In life, there are many other instances where we also need to sell a certain message. It could be telling friends about the value of caring for the environment, eating foods that we think are healthy, or why watching back-to-back episodes of Glee on a Saturday night is not only bad for your social life, but also your general health and wellbeing. In development, we need to give serious thought about how the issue is being framed. But, before we even do that, we need to be selective about who it is that is doing the framing.

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Weh Yeoh is a professionally trained physiotherapist who has completed a MA in Development Studies at the University of New South Wales. With experience in the NGO sector both in Australia and in China with Handicap International, he hopes to combine his interest in development and passion for visiting far-flung destinations in the future. You can check out Weh’s main online project, whydev.org.

You can help shape a new initiative between Weh, Brendan Rigby, and Shana Montesol Johnson of Development Crossroads to launch a peer coaching matching service for international development workers. (Great idea, right!?) Take their survey below and let them know your interests, thoughts and ideas!

http://www.whydev.org/peer-coaching-is-that-something-we-can-interest-you-in/

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8 Comments Add Yours ↓

  1. 1

    What a thought-provoking post. It seems to me, in the three examples at the end, that the NGO worker has no clout with any of our audiences. People want to hear the message from the outside or “unbiased” messenger, not the person trying to sell them something.

    Does this mean that us NGO workers should be selling our message not to the audience, but to other potential messengers?

  2. 2

    This is very useful food for thought. However, I don’t get the point about Glee. Why is watching back-to-back episodes of Glee on a Saturday night bad for my wellbeing? This is important! :)

  3. 3

    Tanya, it’s amazing how you managed to boil about 1000 words down absolutely brilliantly into just a few sentences. Would you like to volunteer as an editor for future articles that I write? ;)
    I think you’ve hit the nail on the head there. It seems to me that in an example of fund raising or awareness raising, we need to think about someone from outside the NGO who can act as the reference point of the donor.

    Nora, you and I need to sit down and have a long chat…

  4. 4

    @Weh: Thanks! I was already considering submitting something to WhyDev, so I’ll be in touch soon. :)

  5. 5

    This is a great post. Thanks for the clear framing and insights.

  6. 6

    This is why I found Invisible Children so fascinating: “three young men can enlist millions of citizens in support of international institutions’ efforts to bring relatively obscure war criminals to justice in an environment seething with distrust of those very same institutions – and in which two-thirds of college-age Americans cannot locate Iraq on a map. (More at http://buildingabetterworld.wordpress.com/2012/05/02/genius-vision-ignorance-and-expertise-invisible-childrens-kony-2012/) ” In the IC situation many ‘average’ (and often conservative) Americans were presented with people they could recognize, who claimed to be ‘doing something’ about an issue that was portrayed in a simplistic, easily ‘understood’ manner. I’ll be the first to agree that IC made many mistakes along the way, but I think the blizzard of criticism prevented us from learning from their profound social media abilities. (Many of which seem to relate to this post).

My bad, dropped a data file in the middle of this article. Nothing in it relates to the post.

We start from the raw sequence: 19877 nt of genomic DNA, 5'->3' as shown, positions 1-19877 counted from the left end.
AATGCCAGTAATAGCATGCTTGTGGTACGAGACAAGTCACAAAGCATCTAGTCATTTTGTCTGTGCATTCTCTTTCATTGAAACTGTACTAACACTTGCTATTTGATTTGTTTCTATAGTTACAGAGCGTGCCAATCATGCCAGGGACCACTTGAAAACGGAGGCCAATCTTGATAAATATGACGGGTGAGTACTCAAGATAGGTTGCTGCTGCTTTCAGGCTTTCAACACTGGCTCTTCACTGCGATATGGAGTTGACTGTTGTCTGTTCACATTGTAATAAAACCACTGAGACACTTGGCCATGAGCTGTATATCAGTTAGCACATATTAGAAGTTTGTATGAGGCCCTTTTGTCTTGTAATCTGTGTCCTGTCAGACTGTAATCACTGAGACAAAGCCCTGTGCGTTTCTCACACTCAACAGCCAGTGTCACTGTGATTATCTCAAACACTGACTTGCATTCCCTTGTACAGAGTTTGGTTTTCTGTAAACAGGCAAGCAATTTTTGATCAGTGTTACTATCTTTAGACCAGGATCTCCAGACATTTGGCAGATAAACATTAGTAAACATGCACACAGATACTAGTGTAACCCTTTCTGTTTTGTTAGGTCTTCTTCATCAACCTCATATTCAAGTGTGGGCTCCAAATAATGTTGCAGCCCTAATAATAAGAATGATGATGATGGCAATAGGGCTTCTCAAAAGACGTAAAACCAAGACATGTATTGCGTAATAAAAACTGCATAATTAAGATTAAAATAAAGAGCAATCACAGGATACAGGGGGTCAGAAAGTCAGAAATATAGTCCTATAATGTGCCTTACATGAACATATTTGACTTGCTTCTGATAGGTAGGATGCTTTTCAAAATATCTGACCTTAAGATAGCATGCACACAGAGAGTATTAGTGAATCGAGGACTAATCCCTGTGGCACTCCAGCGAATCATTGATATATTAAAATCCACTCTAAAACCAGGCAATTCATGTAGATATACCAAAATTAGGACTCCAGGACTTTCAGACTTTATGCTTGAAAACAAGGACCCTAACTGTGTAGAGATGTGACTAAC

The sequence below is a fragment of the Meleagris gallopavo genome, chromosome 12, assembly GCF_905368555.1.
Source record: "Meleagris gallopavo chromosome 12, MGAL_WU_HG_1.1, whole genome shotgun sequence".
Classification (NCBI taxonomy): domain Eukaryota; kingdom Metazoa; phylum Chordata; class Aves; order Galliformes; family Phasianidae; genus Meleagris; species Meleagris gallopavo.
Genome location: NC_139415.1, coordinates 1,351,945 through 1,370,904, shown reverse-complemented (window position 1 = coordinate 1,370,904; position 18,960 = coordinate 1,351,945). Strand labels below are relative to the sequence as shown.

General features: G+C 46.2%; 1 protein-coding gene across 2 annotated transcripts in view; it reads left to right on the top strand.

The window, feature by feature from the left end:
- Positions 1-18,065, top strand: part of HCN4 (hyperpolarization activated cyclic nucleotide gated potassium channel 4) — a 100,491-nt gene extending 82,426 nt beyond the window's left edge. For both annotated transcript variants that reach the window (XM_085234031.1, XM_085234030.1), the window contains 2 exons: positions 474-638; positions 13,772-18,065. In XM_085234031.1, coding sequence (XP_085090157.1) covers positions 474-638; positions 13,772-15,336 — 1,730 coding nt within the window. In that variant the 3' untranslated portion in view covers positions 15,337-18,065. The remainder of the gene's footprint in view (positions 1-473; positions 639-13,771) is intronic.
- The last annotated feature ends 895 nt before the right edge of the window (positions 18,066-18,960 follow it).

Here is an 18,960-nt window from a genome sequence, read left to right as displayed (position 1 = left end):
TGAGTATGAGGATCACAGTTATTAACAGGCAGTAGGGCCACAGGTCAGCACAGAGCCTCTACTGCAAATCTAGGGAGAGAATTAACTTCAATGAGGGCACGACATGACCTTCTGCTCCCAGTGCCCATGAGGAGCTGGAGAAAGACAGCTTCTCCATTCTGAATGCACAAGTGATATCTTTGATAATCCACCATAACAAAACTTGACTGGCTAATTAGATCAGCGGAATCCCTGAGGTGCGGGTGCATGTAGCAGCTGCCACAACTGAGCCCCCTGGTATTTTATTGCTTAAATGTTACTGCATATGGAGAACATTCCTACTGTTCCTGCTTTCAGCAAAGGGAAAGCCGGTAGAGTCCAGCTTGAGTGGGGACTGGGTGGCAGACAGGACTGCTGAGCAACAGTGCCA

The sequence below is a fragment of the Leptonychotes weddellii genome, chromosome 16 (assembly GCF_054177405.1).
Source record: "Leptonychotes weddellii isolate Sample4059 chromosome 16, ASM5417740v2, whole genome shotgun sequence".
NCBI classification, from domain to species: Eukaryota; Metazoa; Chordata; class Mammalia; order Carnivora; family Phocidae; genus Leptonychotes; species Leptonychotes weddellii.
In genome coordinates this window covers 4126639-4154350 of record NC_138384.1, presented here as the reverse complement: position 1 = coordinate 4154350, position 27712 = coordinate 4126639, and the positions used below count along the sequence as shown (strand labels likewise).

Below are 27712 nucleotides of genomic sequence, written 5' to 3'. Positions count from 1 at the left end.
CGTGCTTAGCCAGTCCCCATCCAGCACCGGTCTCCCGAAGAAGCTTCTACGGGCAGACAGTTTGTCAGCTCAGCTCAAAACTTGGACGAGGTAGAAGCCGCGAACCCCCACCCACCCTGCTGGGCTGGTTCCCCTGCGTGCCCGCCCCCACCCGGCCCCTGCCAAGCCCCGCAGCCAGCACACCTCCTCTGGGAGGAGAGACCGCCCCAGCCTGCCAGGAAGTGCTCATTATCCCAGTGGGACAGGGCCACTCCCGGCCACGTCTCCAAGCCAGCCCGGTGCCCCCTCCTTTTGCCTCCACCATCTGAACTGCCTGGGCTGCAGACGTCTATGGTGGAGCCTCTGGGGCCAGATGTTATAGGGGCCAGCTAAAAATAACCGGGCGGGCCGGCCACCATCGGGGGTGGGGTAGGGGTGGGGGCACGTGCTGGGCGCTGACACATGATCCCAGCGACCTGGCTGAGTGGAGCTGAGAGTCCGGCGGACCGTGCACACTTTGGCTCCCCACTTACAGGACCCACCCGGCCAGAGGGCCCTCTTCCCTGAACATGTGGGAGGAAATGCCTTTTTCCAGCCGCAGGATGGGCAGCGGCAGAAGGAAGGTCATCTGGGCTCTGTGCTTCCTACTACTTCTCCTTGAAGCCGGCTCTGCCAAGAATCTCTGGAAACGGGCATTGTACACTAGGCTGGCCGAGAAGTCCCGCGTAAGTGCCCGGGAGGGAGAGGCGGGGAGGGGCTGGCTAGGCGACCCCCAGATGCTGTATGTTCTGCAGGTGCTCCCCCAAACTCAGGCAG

7. 7

    Thanks for the interesting and thought-provoking piece. This is actually Communication 101. We need to think of the credibility of the source for the message we would like to convey. But, then, credibility is defined differently by each specific audience. What can be credible to policymakers may not be so to donors or for that matter, the local governments or target communities and households we would like to reach with our message. The article gives the fresh insight that rather than think of the message only, we need to do more planning in the selection of effective messengers for the audience we would like to reach.

  8. 8

    I find it rather troubling (and depressing) that decades into international development work we still need “Communication 101″. Have we learned so little in over thirty years? And if we still think that it’s appropriate as foreigners to tell people how to change their lifestyles and sell them our ideas, then are we little more than liberal missionaries?